This Halifax Man Thought His Recurring Fevers Were Caused By the Flu—Then He Started Hallucinating
He thought his recurring fevers and pneumonia were a symptom of a weak immune system. Then he started seeing water pour from the ceiling.
What's Wrong with Me?
The patient: Jeff (name has been changed), a 36-year-old high school teacher
The symptoms: Recurring fevers and delirium
The doctor: Dr. Volodko Bakowsky, rheumatologist at QEII Health Sciences Centre, Halifax
In his late 20s, Jeff, a Halifax high school teacher, began catching nasty flus or lung infections several times a year, and often ran high fevers. “I just didn’t seem to have my usual immune response, and I wasn’t bouncing back,” he says. By his mid-30s, he had lost muscle mass and most mornings felt so tired that he had difficulty getting out of bed. He also couldn’t concentrate at work. “Somebody would say something to me, and two minutes later I couldn’t remember it.”
These episodes were manageable until June 2007, when one of Jeff’s recurring fevers was accompanied by hallucinations. “I was seeing bees, and water poured out of the ceiling,” he recalls. He stumbled into his physician’s office, leaning on his wife for support, and was advised to go to the hospital.
Tests in the ICU didn’t reveal much. The doctors suggested Jeff had a brain infection from an unknown source.
Jeff recovered after a few days and was able to return home, but the hallucinations came back five months later, while he was making breakfast. He didn’t feel particularly unwell but he suddenly stopped, stared into the frying pan, and asked his wife: “Do you see a chimpanzee face in the pancake?” (She didn’t.) Jeff was hospitalized for a week.
Doctors now theorized that his brain wasn’t infected, but rather was reacting to the recurring fevers. Sometimes, when people are older or in poor health, they become delirious when they get sick because their fragile brains can’t handle the extra burden. Delirium is unusual in younger people, however, and can sometimes signify an underlying life-threatening condition.
One specialist suggested that Jeff may have a rare genetic condition called TRAPS disease that causes the immune system to behave as though an infection is present, triggering frequent fevers. Jeff was referred to a rheumatologist, Dr. Volodko Bakowsky, for investigation.
Bakowsky’s first impression of his new patient wasn’t a good one. Jeff arrived late after oversleeping. “I had set aside extra time for him. I was steaming!” says the doctor. Now, he laughs at the memory. “Sometimes there are clues that you don’t realize are clues at the time. The fact that he was late for his appointment was one of the presenting symptoms.”
During a thorough physical exam, Bakowsky noticed slight reductions in Jeff’s skin elasticity and joint flexibility. Then, because Jeff had mentioned sinus trouble, the doctor checked Jeff’s ears—not something he always includes in an exam—and was dumbfounded. “His ears were solid bone,” says Bakowsky. “I was shocked. I’d never seen that before.”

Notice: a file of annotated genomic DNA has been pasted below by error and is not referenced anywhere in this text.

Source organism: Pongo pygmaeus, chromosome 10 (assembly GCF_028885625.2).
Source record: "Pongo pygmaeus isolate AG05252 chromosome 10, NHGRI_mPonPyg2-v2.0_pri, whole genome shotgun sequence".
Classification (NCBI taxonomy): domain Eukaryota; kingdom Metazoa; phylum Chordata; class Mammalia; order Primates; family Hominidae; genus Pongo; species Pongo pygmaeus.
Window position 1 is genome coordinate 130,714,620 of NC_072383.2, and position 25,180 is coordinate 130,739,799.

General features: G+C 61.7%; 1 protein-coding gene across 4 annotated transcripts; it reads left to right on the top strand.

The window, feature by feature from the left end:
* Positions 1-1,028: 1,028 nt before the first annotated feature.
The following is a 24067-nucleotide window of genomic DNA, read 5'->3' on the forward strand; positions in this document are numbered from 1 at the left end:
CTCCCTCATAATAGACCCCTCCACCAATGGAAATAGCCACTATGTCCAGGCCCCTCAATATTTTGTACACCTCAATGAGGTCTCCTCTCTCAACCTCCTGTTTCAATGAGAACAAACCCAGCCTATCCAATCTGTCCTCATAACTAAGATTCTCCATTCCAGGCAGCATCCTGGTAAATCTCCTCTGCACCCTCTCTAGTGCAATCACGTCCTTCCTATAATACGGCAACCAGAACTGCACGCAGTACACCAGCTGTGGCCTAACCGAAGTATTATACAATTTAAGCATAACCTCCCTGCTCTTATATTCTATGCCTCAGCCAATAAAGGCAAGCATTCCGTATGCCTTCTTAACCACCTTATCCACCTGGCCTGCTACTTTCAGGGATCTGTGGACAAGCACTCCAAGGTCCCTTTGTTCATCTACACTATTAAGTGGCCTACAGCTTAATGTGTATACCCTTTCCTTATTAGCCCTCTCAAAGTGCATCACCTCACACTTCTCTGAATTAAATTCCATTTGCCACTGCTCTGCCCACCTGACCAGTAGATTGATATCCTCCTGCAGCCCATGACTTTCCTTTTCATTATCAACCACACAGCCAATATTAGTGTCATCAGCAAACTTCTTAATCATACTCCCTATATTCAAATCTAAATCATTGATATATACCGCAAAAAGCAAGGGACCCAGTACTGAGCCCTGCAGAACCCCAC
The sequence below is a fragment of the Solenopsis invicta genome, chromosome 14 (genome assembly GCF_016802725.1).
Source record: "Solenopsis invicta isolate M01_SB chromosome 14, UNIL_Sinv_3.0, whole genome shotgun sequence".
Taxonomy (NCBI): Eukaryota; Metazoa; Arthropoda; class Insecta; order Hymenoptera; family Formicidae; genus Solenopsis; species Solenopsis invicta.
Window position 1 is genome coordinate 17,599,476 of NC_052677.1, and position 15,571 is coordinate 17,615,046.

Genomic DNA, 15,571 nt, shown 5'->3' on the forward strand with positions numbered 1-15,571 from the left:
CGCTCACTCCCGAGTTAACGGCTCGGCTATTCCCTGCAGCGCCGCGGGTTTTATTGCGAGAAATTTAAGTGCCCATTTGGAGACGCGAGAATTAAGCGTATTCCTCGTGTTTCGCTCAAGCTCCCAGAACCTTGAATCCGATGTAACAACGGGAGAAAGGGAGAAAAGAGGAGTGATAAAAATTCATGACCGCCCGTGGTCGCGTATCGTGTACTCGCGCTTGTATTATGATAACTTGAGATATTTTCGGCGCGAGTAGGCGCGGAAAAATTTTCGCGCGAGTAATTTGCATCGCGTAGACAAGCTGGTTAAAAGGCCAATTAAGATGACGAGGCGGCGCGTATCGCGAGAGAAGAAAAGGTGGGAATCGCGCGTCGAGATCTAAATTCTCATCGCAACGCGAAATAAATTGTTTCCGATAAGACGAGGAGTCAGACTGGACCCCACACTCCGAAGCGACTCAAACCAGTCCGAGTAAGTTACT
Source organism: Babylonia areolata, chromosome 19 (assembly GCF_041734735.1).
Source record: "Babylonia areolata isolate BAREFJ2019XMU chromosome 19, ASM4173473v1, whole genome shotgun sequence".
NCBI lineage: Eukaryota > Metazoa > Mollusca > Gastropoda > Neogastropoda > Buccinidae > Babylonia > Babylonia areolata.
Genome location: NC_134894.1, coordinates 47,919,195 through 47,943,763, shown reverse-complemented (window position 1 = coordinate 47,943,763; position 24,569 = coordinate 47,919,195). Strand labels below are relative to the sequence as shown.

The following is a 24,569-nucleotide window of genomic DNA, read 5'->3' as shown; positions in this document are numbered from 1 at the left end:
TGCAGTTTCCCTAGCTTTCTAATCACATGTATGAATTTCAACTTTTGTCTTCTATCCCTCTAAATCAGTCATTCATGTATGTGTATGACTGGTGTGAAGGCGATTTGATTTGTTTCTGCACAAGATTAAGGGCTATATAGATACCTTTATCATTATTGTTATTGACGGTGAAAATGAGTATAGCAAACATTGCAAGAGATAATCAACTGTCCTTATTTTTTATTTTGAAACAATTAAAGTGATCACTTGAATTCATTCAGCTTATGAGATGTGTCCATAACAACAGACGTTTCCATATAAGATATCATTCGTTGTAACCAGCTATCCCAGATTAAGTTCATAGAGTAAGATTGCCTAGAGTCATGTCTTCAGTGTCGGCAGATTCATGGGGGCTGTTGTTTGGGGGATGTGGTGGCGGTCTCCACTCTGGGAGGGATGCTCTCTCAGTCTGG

Jeff had noticed his ears were sore when he slept on his side, as though his pillow was too hard, but he had no idea that bone was gradually forming in place of the cartilage that is normally just under the skin of the outer ears.
Bakowsky took a few days to research the strange collection of symptoms. “For each of the problems, you generate a list of possibilities, and then where something intersects, maybe it’s the diagnosis.” He adds that older people might have several medical conditions at once, but it’s different for people around Jeff’s age. “When you’re younger, it’s more likely one thing causing multiple symptoms.”
A Happy Ending
Most known causes of bony ears relate to the endocrine system, which produces hormones, so Bakowsky ordered blood work to check Jeff’s levels. Finally, he made an important discovery: “His cortisol level was vanishingly low. When that came back I thought, ‘We’ve got the answer!’”
Cortisol is a hormone made by the adrenal gland to respond to stress. Without it, the body struggles to manage infections or illnesses—it can’t control inflammation, for instance. (It’s not known why its absence can also turn ear cartilage to bone.)
Further tests revealed the cause to be a disorder in Jeff’s hypothalamus, the part of the brain that stimulates the adrenal gland. It’s such a rare cause of low cortisol that none of the doctors Jeff saw considered it. “He flew under the radar,” says Bakowsky.
The lack of cortisol explained every symptom. Furthermore, whenever Jeff was exposed to a germ that most people could have handled easily, he became severely ill because his body couldn’t manage the additional stress.
Jeff was able to replace his cortisol with an inexpensive pill, which he started taking immediately. “Within a day, I felt like a million bucks,” he says. “I’ve been healthy ever since.”
After his recovery, Jeff was inspired to help out the hospital that turned his life around. Whenever he was visiting for a follow-up, he’d set aside time for medical students to examine his ears (the bony changes are permanent).
And about three years ago, Bakowsky selected Jeff’s case for discussion at a conference at Halifax’s Dalhousie University. Often, the patients whose cases are analyzed at these events are no longer alive—but on this occasion, Jeff was in the audience, and even stood up to say a few words. “His was a happy ending,” says Bakowsky.
In the mood for another real-life medical mystery? Read about the woman who suffered from excruciating pain in her hands.